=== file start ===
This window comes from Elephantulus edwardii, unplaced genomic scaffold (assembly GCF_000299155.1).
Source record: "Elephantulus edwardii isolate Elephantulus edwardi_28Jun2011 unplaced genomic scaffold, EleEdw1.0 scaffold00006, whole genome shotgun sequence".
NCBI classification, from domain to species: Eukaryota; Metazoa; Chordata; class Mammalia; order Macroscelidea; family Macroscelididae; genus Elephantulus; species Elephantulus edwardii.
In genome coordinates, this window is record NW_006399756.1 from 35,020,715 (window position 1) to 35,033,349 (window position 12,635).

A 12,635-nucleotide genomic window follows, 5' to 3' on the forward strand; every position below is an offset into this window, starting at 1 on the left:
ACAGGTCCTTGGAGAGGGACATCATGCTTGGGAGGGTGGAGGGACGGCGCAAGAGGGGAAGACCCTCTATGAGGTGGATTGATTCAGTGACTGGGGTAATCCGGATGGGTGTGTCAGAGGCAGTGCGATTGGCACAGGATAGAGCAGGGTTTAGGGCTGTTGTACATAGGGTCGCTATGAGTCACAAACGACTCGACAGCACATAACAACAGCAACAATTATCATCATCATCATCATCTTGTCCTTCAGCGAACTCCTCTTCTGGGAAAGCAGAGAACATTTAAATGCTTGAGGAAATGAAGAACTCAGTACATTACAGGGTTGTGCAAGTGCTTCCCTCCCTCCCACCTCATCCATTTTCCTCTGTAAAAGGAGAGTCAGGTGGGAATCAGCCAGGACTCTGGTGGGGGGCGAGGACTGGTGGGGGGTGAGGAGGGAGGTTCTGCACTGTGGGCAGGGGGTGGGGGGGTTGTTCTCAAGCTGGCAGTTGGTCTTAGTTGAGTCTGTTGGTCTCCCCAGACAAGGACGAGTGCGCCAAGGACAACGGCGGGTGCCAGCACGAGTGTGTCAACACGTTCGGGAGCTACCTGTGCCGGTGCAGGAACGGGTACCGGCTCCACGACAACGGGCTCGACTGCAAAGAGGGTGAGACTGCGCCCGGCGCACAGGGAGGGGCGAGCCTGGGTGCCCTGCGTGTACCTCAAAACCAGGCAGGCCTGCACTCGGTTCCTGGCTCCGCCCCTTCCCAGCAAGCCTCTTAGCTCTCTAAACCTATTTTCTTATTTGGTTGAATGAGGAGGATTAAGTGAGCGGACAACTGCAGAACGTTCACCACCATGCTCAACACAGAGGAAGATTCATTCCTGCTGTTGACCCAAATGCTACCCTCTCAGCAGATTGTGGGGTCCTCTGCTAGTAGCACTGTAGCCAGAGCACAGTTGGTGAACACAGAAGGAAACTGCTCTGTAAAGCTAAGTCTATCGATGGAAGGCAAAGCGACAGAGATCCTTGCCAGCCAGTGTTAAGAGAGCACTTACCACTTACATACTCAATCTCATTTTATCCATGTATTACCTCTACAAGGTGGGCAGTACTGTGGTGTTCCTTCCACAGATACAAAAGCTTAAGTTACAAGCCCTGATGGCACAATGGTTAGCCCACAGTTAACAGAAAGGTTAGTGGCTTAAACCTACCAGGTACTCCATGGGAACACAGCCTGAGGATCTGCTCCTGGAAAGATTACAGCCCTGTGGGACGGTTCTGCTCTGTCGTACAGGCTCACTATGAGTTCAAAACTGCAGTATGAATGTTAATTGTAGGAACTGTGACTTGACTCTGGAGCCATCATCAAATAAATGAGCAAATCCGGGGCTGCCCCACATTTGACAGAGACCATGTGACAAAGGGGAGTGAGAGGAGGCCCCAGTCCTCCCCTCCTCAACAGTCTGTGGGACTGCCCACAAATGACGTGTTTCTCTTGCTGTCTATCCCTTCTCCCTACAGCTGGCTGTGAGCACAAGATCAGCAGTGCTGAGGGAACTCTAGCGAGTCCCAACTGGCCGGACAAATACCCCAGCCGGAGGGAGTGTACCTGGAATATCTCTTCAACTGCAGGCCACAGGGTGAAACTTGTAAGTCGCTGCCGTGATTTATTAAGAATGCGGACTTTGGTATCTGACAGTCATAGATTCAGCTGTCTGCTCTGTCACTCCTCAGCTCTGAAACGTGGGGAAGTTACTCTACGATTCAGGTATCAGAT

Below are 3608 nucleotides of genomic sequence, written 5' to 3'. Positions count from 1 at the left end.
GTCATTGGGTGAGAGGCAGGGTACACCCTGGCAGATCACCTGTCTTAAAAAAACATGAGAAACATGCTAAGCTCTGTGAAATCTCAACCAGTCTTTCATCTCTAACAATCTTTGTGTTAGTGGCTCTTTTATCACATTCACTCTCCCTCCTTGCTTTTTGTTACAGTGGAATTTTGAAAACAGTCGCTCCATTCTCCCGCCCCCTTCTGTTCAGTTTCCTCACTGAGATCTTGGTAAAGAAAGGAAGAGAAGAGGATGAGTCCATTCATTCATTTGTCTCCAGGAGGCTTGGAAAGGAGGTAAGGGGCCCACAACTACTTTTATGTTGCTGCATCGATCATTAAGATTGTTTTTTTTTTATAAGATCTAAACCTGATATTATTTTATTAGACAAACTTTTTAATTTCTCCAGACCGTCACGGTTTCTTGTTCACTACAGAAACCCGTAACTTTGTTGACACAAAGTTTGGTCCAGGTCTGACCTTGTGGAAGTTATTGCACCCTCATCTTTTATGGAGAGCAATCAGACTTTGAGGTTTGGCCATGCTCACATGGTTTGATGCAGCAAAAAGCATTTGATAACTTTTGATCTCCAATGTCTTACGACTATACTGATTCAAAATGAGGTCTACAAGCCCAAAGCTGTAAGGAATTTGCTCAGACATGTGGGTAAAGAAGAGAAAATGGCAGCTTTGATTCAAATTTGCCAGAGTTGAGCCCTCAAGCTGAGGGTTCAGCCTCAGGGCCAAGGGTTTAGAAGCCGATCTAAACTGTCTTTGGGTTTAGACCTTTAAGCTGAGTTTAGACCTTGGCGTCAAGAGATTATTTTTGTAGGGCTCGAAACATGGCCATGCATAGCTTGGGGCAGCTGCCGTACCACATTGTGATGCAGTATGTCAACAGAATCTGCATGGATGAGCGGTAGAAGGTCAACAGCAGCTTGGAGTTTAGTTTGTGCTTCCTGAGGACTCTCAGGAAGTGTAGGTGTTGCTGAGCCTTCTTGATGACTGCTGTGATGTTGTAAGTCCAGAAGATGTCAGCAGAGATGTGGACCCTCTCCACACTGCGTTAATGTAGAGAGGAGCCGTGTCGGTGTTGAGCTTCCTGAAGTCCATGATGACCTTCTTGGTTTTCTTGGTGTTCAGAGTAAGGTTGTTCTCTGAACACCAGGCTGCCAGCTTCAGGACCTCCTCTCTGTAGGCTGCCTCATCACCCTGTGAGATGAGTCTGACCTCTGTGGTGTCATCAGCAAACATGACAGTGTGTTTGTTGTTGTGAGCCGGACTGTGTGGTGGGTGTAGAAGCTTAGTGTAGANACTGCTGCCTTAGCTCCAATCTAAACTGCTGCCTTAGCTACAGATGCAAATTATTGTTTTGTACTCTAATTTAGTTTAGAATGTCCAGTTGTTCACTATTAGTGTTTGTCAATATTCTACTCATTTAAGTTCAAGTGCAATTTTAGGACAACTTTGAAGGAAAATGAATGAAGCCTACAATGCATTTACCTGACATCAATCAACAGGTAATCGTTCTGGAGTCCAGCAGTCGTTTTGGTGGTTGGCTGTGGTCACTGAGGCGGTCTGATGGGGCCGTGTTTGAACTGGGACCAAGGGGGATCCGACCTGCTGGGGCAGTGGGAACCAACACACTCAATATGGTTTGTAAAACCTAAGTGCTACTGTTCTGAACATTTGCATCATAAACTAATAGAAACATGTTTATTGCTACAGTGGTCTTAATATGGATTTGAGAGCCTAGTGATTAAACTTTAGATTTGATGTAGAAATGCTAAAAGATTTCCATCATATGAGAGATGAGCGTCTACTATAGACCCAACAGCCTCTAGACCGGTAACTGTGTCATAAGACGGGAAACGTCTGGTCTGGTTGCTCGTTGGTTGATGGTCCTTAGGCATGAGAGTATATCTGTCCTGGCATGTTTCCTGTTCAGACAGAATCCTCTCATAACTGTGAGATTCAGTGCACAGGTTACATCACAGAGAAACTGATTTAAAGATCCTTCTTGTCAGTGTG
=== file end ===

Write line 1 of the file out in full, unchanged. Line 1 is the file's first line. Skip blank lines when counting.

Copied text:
This window comes from Elephantulus edwardii, unplaced genomic scaffold (assembly GCF_000299155.1).